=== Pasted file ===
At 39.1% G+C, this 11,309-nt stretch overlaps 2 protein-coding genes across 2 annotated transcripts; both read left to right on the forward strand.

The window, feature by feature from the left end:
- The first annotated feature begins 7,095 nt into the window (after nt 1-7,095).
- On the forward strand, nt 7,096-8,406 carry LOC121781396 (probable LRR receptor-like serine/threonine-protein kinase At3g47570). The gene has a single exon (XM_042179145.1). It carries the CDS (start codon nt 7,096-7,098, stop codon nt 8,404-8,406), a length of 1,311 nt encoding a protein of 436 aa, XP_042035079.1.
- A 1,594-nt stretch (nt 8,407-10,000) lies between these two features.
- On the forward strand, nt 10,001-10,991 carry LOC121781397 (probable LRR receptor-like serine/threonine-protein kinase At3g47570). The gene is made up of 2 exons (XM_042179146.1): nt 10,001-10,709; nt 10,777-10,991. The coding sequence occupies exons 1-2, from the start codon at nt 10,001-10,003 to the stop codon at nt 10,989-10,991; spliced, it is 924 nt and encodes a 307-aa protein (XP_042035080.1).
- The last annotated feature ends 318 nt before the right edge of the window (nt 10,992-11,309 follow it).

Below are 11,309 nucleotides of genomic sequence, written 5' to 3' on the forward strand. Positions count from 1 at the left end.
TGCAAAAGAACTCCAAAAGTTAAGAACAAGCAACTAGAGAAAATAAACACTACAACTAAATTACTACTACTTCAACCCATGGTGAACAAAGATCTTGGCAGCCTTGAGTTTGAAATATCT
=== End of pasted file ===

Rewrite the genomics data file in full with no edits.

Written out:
At 39.1% G+C, this 11,309-nt stretch overlaps 2 protein-coding genes across 2 annotated transcripts; both read left to right on the forward strand.

The window, feature by feature from the left end:
- The first annotated feature begins 7,095 nt into the window (after nt 1-7,095).
- On the forward strand, nt 7,096-8,406 carry LOC121781396 (probable LRR receptor-like serine/threonine-protein kinase At3g47570). The gene has a single exon (XM_042179145.1). It carries the CDS (start codon nt 7,096-7,098, stop codon nt 8,404-8,406), a length of 1,311 nt encoding a protein of 436 aa, XP_042035079.1.
- A 1,594-nt stretch (nt 8,407-10,000) lies between these two features.
- On the forward strand, nt 10,001-10,991 carry LOC121781397 (probable LRR receptor-like serine/threonine-protein kinase At3g47570). The gene is made up of 2 exons (XM_042179146.1): nt 10,001-10,709; nt 10,777-10,991. The coding sequence occupies exons 1-2, from the start codon at nt 10,001-10,003 to the stop codon at nt 10,989-10,991; spliced, it is 924 nt and encodes a 307-aa protein (XP_042035080.1).
- The last annotated feature ends 318 nt before the right edge of the window (nt 10,992-11,309 follow it).

Below are 11,309 nucleotides of genomic sequence, written 5' to 3' on the forward strand. Positions count from 1 at the left end.
TGCAAAAGAACTCCAAAAGTTAAGAACAAGCAACTAGAGAAAATAAACACTACAACTAAATTACTACTACTTCAACCCATGGTGAACAAAGATCTTGGCAGCCTTGAGTTTGAAATATCT